En réaction aux difficultés financières causées par la pandémie de COVID-19, le gouvernement canadien a introduit en avril 2020 la Subvention salariale d’urgence du Canada (la « SSUC »), l’un des plus importants programmes fiscaux de l’histoire du pays afin d’aider les entreprises à garder ou rappeler leurs employés au travail.
Durant l’été 2020, l’Agence du revenu du Canada (l’«ARC ») a annoncé que des ressources importantes seraient consacrées à la vérification des employeurs ayant fait une demande de SSUC, ne laissant aucun doute sur le sérieux de l’ARC à ce sujet. En septembre 2020, l’ARC est passée de la parole aux actes puisque les premières vérifications ont débuté, tel que le démontre la copie d’une lettre de vérification envoyée par l’ARC (disponible en anglais seulement).
In response to the financial hardship caused by the COVID-19 pandemic, the Government of Canada introduced the Canada Emergency Wage Subsidy (“CEWS“) in April 2020, one of the largest tax programs in the country’s history, to help companies retain or recall their employees.
In the summer of 2020, the Canada Revenue Agency (“CRA”) announced that significant resources would be devoted to audit employers that have claimed the CEWS, leaving no doubt that the CRA was getting serious about enforcement. In September 2020, the CRA moved from words to actions as the first of these audits have already started, as may be seen from a copy of such CRA CEWS audit letter here.
Depuis plusieurs années, de nombreuses pratiques de Revenu Québec (« RQ ») ont été dénoncées par le public, les médias et différents organismes. Ceci a contribué à la perte de confiance du public envers l’agence gouvernementale.
Dans son rapport annuel 2014-2015, le Protecteur du citoyen déplorait le comportement de RQ auprès des contribuables et soulignait, en résumé :
- la judiciarisation inutile des désaccords ;
- l’application de positions rigides malgré les décisions contradictoires des tribunaux ;
- les méthodes de vérification inadéquates et abusives ;
- l’émission d’avis de cotisation erronés basés sur des présomptions inadéquates;
- le refus de RQ de considérer les explications de certains contribuables.
On November 5, 2017, a massive leak of financial documents referred to as the Paradise Papers was released to the public. The leak involves multiple jurisdictions and contains nearly 13.4 million confidential electronic documents relating to offshore investment. The Paradise Papers comes largely from Appleby, a law firm based in Bermuda, and from the corporate registries of 19 tax havens.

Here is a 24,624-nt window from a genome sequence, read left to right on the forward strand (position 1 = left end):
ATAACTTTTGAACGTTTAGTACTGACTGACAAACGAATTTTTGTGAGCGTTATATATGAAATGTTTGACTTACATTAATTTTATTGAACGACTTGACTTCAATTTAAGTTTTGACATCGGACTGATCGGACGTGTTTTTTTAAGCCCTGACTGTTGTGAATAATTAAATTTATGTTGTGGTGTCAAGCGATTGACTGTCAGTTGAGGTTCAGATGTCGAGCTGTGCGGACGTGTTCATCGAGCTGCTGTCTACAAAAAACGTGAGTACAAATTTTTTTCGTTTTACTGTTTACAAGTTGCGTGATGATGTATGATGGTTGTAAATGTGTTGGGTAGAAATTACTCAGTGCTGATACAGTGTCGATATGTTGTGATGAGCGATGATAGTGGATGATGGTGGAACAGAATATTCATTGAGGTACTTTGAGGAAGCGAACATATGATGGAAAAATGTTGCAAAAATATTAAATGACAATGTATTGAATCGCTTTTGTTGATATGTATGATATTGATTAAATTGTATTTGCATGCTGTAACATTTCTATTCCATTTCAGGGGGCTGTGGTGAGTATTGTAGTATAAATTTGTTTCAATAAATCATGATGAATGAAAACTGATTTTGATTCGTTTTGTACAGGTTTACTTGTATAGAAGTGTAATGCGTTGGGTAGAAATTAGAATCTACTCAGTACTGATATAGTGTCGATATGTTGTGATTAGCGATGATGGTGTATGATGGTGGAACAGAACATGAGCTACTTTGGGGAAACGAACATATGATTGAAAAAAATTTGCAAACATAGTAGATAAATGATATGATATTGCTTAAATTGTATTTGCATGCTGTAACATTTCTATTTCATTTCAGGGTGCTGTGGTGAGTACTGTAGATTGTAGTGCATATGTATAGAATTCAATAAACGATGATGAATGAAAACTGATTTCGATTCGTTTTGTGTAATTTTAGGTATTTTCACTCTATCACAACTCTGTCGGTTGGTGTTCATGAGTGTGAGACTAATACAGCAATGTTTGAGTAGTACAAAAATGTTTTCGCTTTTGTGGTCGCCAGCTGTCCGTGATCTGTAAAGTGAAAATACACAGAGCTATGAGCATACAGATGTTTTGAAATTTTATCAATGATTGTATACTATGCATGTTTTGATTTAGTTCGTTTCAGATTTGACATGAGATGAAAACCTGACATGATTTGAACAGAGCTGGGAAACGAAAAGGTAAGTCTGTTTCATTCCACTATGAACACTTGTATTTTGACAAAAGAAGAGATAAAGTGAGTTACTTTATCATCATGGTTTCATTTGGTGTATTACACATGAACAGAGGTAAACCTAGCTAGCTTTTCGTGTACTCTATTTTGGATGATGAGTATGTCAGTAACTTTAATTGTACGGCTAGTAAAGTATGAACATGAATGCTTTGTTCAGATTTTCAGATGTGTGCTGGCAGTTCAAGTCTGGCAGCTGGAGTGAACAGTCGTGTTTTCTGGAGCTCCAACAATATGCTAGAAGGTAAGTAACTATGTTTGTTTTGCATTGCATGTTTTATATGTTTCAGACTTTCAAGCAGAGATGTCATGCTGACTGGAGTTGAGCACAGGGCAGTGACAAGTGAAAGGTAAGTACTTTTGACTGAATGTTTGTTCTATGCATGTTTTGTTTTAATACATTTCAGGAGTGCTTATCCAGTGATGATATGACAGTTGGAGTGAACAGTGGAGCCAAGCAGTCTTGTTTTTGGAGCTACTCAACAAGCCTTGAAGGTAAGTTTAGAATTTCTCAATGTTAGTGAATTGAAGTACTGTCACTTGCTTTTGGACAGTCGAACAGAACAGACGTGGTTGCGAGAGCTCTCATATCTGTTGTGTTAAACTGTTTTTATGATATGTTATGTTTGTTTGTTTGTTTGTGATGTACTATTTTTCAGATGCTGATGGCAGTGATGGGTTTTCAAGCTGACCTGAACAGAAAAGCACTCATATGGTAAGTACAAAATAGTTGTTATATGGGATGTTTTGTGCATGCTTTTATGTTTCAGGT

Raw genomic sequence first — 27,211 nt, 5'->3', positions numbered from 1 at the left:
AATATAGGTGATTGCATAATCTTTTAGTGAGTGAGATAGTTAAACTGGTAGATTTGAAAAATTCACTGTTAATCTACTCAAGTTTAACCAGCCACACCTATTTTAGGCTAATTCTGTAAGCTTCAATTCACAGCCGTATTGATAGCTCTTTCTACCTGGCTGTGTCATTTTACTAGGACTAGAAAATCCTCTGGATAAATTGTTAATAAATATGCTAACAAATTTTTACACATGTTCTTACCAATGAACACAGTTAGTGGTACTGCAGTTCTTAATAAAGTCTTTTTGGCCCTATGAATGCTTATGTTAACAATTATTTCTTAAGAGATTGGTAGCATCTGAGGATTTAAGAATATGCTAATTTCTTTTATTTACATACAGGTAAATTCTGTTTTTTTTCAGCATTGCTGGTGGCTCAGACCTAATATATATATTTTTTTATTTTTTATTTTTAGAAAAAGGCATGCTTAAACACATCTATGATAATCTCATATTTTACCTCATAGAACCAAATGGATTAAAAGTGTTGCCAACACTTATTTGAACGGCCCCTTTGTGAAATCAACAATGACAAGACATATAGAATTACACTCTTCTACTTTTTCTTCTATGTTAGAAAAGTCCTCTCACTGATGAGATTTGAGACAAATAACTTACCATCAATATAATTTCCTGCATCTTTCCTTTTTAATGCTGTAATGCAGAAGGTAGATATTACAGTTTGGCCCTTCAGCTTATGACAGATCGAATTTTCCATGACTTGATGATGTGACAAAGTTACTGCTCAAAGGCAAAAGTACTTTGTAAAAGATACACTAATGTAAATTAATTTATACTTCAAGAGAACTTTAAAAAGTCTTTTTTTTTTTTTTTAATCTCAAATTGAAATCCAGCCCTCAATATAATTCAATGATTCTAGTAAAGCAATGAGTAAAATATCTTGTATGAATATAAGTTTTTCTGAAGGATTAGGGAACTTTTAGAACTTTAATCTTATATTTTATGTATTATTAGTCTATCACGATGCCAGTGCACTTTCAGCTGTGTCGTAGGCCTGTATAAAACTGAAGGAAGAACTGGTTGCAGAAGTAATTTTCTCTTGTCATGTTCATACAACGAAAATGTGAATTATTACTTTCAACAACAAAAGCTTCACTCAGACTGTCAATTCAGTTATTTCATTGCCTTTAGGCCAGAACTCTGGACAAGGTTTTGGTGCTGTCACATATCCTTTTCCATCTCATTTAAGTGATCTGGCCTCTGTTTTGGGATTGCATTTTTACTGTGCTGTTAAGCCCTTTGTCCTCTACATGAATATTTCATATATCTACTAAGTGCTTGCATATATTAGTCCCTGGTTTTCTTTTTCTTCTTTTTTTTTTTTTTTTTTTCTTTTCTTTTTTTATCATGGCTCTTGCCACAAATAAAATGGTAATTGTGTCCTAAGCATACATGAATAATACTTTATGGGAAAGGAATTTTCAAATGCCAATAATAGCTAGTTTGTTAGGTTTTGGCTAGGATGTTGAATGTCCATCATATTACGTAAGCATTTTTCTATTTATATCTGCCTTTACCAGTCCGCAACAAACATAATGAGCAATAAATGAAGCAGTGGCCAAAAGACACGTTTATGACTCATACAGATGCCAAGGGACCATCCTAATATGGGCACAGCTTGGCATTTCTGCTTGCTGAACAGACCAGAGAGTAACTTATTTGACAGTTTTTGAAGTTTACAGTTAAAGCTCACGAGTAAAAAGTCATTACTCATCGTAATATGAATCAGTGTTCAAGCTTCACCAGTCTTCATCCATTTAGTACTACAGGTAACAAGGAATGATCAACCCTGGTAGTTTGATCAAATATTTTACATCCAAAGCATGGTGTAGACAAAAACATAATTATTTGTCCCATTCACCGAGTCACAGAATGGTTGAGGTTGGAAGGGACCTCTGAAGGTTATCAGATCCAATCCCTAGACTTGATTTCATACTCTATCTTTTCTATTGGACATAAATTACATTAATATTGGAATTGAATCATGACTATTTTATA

The Paradise Papers cover the period from 1950 to 2016 and involve over 120,000 people and companies across the world, including government officials, entertainment personalities and corporate giants. It also involves more than 3,000 Canadian individuals and corporations, which is five times more than the ones from the Panama Papers.
On November 3, 2017, just a few days prior to this new leak, the Canada Revenue Agency (the “CRA”) delivered a statement (document) to highlight its work to combat tax evasion and tax avoidance. The CRA stated having “currently more than 990 audits and more than 42 criminal investigations related to offshore underway”, 123 of which involve participants and facilitators named in the Panama Papers. In light of the recent Paradise Papers leak, the CRA already announced that it is reviewing the data and promised to take “appropriate action”.
Furthermore, as part of the CRA’s strategy to combat offshore tax evasion and aggressive tax planning, the CRA announced earlier this year that a revised voluntary disclosures program policy would be introduced in 2018. The proposed changes were initially supposed to be implemented on January 1, 2018, but the CRA is delaying the implementation until March 1, 2018. The formal keys changes confirmed by the CRA will :
- eliminate the « no-names » disclosure process;
- require payment of the estimated tax at the time of the application;
- cancel relief if it is subsequently discovered that the application was not complete due to a misrepresentation; and
- create a two tracks system by introducing a « General Program » for minor non-compliance and a « Limited Program » for major non-compliance with limited relief in certain circumstances;
Such circumstances could include, for example :
- Situations where large amounts of tax were avoided;
- Active efforts to avoid detection and the use of complex offshore structures;
- Multiple years of non-compliance;
- Disclosures motivated by CRA statements regarding its intended focus of compliance, by broad-based tax compliance programs or by the reception of leaked confidential information by the CRA such as the Paradise Papers data leak; and
- Other circumstances in which the CRA considers that there was a high degree of guilt in the taxpayer’s conduct contributing to his failure to comply.
The 7th edition of the International Tax Review guide mentioned five partners of Fasken as leading tax dispute resolution lawyers in Canada. This prestigious recognition is based on their outstanding success in the past year and consistently positive feedback from peers and clients.
The five partners that made the Tax Controversy Leader’s list of 2017 are :
Congratulations to the listed partners!